Living on a boat is a great way to see the world, no doubt, but it’s not always possible to visit places other than ports. When the opportunity to leave the boat in a safe place and travel farther afield is presented, it’s an opportunity not to be missed.
While living aboard a boat is generally inexpensive, the boat alone absorbs much of the cruising kitty, leaving little to travel overland. But now and again a trip away from the boat is justified, particularly after crossing so many oceans. After a quiet few months eating porridge and drinking rum in Flensburg, we rewarded ourselves with a month travel overland.
In 1991 after backpacking and working through Canada, then travelling through the US, we eventually made our way to the UK with empty pockets. Any dream of continuing through Europe was out of reach for us at that time.
Around that same era, many positive changes were taking place in Europe.
The moral monstrosity of the Berlin Wall fell in November 1989, soon followed by the reunification of Germany in October 1990. In December 1991, while we were working and skiing at Sunshine Village in Banff, Canada, the Soviet Union crumbled and the Cold War warmed up. After the Velvet Revolution in 1989, the Czech Republic and Slovakia gained independence in 1993. In 1992 I never dreamed the UK would leave the EU. Now, as a confused UK wobbles at the precipice of BREXIT who knows what the future holds for this former empire. Chlorinated chicken?
Nowadays, Europe is alive with a variety and mix of ethnicities, as a result of the Schengen Agreement of 1985 which eliminated border controls – freedom of movement between the member countries makes travelling and living in Europe just that bit easier. Most of the EU countries are also in the Eurozone so having one currency is great. But still, for some countries such as Hungary and Czech Republic, you’ll still need to convert to local currency to buy a trdlenik or goulash.
We’ve spent over a year in Europe and this one month trip gave us a taste of Europe from the window of a train. Our time in each city was spent walking around, absorbing much of the atmosphere, eating local food and drinking local beer. Besides all the typical attractions available to tourists (zoos, etc), what can’t be ignored are the many attractions related to the past brutal history; in particular how each city has moved ahead from that terrible chapter.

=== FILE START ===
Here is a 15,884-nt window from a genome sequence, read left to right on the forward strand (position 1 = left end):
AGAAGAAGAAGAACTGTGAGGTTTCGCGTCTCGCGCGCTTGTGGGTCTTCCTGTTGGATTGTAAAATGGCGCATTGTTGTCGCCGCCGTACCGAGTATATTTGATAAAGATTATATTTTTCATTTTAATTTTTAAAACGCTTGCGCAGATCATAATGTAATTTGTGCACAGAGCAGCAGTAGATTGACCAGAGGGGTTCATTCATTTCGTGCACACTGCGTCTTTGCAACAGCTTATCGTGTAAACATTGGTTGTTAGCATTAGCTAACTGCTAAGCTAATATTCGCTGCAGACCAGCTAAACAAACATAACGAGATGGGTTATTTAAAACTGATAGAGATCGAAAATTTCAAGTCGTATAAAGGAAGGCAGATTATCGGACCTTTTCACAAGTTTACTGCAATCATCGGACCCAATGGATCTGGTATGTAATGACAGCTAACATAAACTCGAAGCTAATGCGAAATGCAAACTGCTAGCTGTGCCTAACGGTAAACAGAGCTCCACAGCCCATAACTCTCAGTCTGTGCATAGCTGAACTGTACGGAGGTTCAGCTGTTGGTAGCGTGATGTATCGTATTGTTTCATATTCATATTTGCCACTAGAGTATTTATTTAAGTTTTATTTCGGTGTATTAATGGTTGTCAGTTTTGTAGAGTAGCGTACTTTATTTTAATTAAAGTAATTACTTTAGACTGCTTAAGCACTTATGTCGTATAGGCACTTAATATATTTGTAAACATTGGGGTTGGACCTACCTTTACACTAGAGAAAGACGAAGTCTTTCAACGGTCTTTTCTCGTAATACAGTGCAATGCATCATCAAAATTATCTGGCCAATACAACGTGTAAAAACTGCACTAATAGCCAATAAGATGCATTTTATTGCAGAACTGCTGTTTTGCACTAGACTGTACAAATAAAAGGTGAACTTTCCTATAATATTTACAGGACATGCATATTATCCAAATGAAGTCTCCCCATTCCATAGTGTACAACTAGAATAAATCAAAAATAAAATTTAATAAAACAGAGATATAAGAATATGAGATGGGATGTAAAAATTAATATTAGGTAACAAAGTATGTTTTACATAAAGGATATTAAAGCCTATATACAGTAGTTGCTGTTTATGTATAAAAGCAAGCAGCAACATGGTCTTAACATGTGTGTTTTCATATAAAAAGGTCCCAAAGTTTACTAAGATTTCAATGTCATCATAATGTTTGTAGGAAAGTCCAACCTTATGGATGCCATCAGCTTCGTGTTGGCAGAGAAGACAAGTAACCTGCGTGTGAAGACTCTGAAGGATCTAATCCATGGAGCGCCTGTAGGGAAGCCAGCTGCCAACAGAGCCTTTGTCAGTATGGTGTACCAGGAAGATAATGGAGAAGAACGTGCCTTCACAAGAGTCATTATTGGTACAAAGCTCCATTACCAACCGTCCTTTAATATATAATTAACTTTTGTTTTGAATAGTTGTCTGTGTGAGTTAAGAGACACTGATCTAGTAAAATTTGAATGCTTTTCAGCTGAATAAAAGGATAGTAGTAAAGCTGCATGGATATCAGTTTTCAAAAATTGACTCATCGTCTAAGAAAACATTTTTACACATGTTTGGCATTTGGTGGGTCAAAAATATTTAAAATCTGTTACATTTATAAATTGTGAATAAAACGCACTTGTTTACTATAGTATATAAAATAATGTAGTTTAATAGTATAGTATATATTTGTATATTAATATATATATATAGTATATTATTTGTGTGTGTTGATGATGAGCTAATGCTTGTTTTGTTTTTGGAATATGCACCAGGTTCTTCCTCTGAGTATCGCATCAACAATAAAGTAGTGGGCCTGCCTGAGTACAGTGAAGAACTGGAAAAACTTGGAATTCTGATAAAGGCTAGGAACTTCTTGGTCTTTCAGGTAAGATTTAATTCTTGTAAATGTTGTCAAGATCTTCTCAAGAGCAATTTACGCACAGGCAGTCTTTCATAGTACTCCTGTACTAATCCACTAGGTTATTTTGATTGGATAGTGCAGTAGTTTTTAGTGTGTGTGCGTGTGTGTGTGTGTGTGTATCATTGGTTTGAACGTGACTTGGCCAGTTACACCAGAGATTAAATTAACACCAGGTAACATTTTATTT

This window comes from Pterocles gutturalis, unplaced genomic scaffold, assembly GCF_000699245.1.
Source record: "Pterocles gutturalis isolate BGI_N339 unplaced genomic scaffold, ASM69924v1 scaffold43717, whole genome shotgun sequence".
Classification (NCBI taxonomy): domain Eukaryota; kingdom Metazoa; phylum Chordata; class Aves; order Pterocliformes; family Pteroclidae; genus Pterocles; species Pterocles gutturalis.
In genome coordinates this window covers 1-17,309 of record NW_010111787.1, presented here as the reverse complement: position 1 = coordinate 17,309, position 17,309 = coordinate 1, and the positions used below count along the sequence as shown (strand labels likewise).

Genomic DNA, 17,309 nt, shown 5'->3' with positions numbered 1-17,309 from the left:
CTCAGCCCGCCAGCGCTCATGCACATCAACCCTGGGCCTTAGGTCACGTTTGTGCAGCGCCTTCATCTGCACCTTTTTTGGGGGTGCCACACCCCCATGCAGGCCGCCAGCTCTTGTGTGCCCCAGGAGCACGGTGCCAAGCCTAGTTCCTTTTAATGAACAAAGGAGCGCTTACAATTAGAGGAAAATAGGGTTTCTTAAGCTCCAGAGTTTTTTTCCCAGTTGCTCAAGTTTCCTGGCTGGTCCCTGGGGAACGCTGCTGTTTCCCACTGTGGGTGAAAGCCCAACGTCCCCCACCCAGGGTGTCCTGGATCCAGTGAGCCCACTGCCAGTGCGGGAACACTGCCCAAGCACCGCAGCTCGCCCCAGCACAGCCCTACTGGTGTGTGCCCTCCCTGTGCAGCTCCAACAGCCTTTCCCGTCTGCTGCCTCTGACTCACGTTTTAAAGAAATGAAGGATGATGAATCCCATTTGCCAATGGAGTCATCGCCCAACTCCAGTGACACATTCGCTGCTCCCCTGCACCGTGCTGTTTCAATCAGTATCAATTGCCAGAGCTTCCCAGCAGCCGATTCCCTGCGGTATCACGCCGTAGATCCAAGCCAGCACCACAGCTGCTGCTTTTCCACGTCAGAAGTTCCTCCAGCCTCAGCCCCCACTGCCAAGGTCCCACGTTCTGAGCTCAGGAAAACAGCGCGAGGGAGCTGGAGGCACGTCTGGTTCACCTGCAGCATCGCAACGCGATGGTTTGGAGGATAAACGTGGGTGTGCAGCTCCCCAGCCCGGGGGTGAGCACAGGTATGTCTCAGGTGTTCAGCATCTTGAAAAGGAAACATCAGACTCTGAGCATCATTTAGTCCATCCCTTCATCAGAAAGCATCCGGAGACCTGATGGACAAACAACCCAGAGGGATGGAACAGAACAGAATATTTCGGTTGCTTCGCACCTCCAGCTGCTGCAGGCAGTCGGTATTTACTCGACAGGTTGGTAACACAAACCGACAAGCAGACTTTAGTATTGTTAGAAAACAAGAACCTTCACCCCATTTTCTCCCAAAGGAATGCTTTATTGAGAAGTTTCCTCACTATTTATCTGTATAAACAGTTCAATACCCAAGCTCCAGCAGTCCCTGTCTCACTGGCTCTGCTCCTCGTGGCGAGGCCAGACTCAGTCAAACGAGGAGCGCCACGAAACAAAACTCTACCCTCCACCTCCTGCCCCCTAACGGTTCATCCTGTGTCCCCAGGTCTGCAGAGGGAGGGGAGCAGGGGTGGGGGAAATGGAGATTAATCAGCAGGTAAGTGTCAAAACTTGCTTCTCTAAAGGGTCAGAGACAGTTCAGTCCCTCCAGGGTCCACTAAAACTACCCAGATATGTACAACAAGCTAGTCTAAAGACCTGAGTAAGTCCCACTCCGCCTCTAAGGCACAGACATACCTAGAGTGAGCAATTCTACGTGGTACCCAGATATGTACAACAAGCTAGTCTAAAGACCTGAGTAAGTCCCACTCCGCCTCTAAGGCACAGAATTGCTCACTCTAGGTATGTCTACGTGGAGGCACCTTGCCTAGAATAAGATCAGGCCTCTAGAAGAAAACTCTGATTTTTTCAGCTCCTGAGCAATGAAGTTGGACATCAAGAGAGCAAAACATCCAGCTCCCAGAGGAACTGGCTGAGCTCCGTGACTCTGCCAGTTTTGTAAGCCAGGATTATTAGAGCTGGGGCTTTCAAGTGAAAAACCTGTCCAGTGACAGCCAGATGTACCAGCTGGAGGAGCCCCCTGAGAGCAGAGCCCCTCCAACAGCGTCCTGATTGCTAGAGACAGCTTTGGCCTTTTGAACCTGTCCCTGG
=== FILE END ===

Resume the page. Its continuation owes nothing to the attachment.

The cities we visited – Berlin, Hamburg, Prague, Budapest, Vienna, Munich, Bern, Paris – each have scars from the ghastly wars of the 20th Century. Some more visible than others. But the determination and resilience to overcome the horrors of the past and rebuild wonderful cities from piles of rubble is truly amazing.
Ubiquitous to Europe are memorials expressing remorse, empathy, and grief, but also recognising the brutal crimes of the past. These memorials are important to educate and remind today’s youth of the awfulness of the past so that it may never happen again – ‘to try and understand horrors that can never be understood’.
While each city has attended to their wounds in their own unique way – some have done this better than others – it is interesting to see the transformations.
Some exquisite architectural restorations can be found in Budapest and Prague, while more modern buildings are popping up over Berlin; all cities attract millions of tourists each year and join the blend of races and ethnicity that have adopted those cities as their home.
Humanity appears to be restored, at least for now, or so we thought.
In Munich on a cold drizzly morning when we planned to visit the Dachau Concentration Camp Memorial Site, reports of the Christchurch mosque massacre was all over the news. I cannot understand why so much hatred; why so much pointless death; why so much ignorance; Why?
For a couple of sailors who’ve taken eight years to see half of the world, one month is a short time but we packed in as must as possible in 28 days. Visiting ten cities and seven countries we observed and learned more about each city and their interesting populations and how they fit into the modern era of the European Union. Our Interrail pass allowed us ten days travel to use within two months and we did as much travelling as we could.
So now that our European jaunt is over we are back aboard our little Blue Heeler and we prepare for the 2019 sailing season.
And I have to say “it’s good to be home!”
Below are links to each city we visited plus some notes about train travel through Europe. I hope you enjoy my musings.